Our Fauna

Giant Armadillo

Priodontes maximus

The giant armadillo is the largest and most rare species of armadillos in the world. It digs huge holes with its large claws. These holes can be more than 40 centimeters wide and 30 centimeters high, either to make a burrow or to feed on insects such as termites and ants. They are not often studied in nature, so limited information exists about them.

Conservation Status - IUCN


Class: Mammalia
Order: Cingulata
Family: Chlamyphoridae
Genre: Priodontes
Species: Priodontes maximus
Common name: Giant armadillo, tatou, ocarro, tatu-canastra

Geographic Range

Click to enlarge - Source: IUCN

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Giant armadillos are present in a widely distributed area; their presence has been confirmed in much of the eastern portion of South America, from Venezuela and the Guianas to the north of Argentina. In Brazil, they are found mostly in the Amazon, Cerrado and the Pantanal, and may also appear in more central points of the Atlantic. Despite its widespread incidence, this animal has a low population density and is not often seen.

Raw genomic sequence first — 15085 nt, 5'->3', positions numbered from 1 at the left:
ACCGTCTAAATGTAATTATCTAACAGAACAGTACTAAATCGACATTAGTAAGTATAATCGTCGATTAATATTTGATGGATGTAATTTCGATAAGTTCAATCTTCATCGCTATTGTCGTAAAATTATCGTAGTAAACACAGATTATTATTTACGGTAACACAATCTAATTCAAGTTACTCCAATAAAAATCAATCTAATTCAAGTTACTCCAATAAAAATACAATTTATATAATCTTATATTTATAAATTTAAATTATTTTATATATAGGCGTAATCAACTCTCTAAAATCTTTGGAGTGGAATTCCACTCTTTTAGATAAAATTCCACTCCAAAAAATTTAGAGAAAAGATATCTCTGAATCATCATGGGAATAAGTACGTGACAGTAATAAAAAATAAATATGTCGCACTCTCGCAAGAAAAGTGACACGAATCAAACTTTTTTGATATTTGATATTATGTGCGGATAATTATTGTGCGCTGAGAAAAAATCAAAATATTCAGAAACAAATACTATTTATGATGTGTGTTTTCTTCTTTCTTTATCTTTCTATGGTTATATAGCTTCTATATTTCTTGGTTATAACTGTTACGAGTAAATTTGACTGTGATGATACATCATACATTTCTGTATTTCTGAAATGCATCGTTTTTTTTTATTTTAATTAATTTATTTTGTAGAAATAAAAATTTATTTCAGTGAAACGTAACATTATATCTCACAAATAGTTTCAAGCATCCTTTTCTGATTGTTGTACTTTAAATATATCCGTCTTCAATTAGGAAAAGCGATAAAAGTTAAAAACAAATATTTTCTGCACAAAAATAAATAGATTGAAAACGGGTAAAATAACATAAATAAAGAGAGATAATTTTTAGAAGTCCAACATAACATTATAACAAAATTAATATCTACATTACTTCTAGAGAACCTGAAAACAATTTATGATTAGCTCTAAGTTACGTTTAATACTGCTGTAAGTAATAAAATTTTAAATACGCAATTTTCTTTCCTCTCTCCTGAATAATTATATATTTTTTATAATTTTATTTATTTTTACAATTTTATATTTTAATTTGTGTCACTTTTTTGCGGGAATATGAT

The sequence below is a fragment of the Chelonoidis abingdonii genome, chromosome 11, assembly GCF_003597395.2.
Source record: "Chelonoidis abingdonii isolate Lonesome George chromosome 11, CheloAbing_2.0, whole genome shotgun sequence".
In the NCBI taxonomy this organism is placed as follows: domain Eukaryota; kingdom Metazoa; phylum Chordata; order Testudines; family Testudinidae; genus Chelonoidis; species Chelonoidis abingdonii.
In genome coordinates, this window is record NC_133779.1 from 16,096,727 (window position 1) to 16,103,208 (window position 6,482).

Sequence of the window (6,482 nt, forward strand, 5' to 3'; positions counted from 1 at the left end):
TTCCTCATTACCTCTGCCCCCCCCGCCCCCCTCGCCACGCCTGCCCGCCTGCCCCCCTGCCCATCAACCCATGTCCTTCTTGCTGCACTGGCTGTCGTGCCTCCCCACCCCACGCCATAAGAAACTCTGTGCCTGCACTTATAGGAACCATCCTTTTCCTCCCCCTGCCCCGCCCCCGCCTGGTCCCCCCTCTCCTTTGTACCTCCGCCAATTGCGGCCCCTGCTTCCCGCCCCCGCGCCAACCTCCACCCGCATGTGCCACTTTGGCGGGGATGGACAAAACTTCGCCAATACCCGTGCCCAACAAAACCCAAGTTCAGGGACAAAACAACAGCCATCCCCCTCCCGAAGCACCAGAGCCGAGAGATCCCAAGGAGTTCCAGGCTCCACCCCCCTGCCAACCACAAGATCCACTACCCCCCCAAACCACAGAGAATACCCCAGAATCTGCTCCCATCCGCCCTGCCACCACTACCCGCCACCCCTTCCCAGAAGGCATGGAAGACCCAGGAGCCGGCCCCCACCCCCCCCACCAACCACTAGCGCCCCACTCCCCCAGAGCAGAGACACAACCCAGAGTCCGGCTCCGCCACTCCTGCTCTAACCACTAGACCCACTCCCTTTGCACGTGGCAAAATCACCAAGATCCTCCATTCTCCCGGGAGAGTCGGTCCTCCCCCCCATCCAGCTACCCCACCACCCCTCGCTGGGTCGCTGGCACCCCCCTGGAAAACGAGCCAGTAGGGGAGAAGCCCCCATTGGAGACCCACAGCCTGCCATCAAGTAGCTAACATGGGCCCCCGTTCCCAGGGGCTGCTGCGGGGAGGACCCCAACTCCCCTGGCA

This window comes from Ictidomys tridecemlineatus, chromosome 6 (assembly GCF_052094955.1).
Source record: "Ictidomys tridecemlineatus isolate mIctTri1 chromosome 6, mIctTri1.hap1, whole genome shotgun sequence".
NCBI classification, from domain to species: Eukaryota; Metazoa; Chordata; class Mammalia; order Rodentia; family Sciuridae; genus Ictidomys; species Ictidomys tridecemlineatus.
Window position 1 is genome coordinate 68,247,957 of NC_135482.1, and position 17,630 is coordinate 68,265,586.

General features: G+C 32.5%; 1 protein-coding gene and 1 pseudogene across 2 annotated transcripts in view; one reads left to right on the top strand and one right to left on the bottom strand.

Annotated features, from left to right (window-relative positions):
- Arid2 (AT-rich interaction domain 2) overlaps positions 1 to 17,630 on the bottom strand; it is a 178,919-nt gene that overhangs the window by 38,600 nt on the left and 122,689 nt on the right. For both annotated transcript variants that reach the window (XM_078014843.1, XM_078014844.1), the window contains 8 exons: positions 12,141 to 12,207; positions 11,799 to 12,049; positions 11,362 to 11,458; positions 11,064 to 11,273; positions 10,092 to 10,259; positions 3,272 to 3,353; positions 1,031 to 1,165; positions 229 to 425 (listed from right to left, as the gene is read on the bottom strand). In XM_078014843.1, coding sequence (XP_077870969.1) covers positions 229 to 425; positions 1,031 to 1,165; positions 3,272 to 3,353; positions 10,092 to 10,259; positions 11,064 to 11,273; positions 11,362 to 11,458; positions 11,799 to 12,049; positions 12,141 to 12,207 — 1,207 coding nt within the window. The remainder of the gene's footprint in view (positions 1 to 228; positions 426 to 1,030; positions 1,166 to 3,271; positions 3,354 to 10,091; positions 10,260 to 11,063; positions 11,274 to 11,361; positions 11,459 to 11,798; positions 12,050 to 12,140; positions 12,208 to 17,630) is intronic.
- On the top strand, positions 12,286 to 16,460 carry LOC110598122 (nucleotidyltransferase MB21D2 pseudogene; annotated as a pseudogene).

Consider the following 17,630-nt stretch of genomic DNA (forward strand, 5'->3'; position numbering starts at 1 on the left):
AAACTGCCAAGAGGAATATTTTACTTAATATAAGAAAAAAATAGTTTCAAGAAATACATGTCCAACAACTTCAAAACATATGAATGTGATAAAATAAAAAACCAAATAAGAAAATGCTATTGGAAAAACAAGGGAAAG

Giant armadillos measure up to 1.5 meters (from nose to tail) and weigh 60 kilograms. A hard, durable shell covers much of the body, and they also have some fur on their bodies. Their front legs are equipped with large, powerful claws – with a central nail that can reach a length of 20 centimeters – used to help dig huge holes. They have no teeth, so their giant claws are their main defense. Giant armadillos are also called ecosystem engineers as they alter the landscape with these enormous holes, allowing other species such as bush dogs, ocelots, and anteaters, among others, to use the burrows after the giant armadillos have vacated them.


The giant armadillo is a species seldom studied by science, so there is not much data available about the behavior of this species. Habits are generally nocturnal and semi-fossorial. Their powerful claws are used for digging holes and opening termite mounds. It is considered a solitary animal, except during the mating season.


They are insectivorous animals, feeding mainly on termites and ants, but may also eat the larvae of other insects.


There is not much information on the reproductive biology of this animal.


Giant armadillos have been considered “vulnerable” by the national lists of both the ICMBio and the IUCN. However, in some states, the species has been called “critically endangered”.


The main threats to the species are hunting, habitat loss, trampling and burning.

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